It's a long, long way from Mold, Wales to Hong Kong, China. But Welsh farrier Ian Hughes already knows the way. (University of Liverpool Equine Hospital photo)
Lameness specialist Ian Hughes of Wales is farrier at the Ashbrook Equine Hospital in Cheshire, England, as well as the farrier and lecturer on farriery at the University of Liverpool's equine hospital. It wasn't easy for him to take nine weeks out of his life and head to Hong Kong...but he's now on his way!
Ian left on a long, long flight today and by tomorrow will be setting up the forge and shoeing clinic where he will be working as official farrier for both the Olympics and Paralympics. British farrier Kelvin Lymer and the Hong Kong Jockey Club's Greg Murray will join Ian during the Games, but Ian will also be staying on to be the farrier for the Paralympics in September.
The horses start arriving in Hong Kong later this week, and Ian wants to make sure that he has the forge up and operating in case he is needed. While some countries send a farrier, many do not, so Ian should have plenty to do, with 240 horses expected for the Games and 78 for the Paralympics.
Hong Kong has been getting ready for Ian, whose vast orders for supplies were shipped months ago from Europe. Ian was the farrier for the "Test Event" in Hong Kong last summer, so he has worked in the new forge. He has done some work on redesigning things, and expects that the forge will have air-conditioning on the shoeing floor this year, although not in the forge itself.
Getting on the plane for Hong Kong means a huge logistics task for Ian--not in relation to the Games, but in relation to his business at home. In addition to serving the vet hospital in Cheshire and the University's hospital, Ian has a regular client list based all over the countryside.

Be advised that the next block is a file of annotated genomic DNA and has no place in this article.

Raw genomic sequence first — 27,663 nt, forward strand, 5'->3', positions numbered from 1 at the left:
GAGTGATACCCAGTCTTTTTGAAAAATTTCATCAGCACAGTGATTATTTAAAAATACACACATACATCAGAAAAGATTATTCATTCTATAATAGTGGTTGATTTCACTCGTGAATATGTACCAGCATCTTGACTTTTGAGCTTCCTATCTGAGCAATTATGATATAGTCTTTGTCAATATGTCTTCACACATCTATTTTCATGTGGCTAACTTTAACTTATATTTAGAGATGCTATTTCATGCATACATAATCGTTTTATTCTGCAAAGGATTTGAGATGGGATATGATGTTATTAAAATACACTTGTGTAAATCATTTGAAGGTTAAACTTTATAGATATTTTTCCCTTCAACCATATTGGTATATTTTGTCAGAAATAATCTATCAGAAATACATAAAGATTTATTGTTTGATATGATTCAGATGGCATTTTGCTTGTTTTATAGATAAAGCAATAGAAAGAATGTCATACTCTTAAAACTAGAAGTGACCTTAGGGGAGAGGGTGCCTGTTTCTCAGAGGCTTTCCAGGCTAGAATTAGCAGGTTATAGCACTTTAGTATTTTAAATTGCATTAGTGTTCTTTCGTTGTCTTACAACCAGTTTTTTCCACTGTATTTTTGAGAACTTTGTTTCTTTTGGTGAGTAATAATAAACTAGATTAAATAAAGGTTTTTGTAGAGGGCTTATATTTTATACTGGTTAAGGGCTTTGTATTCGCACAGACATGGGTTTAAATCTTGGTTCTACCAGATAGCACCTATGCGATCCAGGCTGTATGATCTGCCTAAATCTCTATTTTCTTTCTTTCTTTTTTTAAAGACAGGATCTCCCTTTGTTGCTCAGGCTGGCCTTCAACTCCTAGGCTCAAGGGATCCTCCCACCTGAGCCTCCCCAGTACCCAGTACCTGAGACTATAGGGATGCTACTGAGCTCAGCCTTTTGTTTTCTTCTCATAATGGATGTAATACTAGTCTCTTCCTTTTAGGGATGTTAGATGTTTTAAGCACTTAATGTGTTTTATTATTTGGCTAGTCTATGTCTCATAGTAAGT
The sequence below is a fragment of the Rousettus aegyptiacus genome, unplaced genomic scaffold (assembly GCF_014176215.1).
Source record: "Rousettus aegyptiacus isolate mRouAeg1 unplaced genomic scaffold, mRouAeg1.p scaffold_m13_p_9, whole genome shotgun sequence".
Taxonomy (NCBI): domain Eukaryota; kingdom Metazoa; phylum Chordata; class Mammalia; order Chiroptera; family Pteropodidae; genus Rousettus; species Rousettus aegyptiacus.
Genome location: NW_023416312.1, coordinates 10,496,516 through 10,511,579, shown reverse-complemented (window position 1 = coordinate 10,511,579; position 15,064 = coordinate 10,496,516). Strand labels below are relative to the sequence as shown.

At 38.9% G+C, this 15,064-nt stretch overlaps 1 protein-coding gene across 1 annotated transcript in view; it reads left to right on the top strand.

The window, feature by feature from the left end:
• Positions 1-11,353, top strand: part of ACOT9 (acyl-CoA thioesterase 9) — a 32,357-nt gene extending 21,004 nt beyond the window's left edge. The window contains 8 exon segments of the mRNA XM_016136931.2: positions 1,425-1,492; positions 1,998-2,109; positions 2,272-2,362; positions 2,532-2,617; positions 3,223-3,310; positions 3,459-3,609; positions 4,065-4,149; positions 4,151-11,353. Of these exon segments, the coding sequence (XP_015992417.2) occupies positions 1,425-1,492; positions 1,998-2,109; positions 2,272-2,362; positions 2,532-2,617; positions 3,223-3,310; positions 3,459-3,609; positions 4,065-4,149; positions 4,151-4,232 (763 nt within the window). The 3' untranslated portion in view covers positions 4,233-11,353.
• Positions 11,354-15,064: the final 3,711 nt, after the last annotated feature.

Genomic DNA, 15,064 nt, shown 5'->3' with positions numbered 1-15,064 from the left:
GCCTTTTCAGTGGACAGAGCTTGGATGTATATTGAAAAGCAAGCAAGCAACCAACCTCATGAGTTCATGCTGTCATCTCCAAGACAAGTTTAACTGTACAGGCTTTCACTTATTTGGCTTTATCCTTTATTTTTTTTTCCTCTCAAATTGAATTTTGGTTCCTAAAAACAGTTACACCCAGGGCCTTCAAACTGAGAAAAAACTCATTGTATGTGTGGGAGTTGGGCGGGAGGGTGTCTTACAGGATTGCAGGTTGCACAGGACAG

"Trying to organise your business and livelihood to withstand the main person to go away for nine weeks with no input at all has proven as difficult as organising the Farriery Department (for the Olympics)," Ian said yesterday in an email.
"At least with Hong Kong you are only dealing with half a dozen people and their ideas and thoughts," he went on. "With my business, we literally have hundreds of clients all concerned that their horse or pony will continue to get the best attention."
Security is very high in Hong Kong and Ian must be careful what he says by email and telephone, but you should be hearing from him and the other farriers from time to time over the next few months via the Hoof Blog.
Ian is a specialist in lameness and does a lot of research, as well. He was a co-author of a paper published recently in the Equine Veterinary Journal on (hoof) wall strip surgery.
Congratulations to Ian and all the farriers who are making the trip to Hong Kong. Watch for more news from them as it comes in! Please understand that professional standards prevent them for discussing the horses they work on while the Games are on. Likewise, Ian is not open about the brand names of products that he ordered to be shipped over.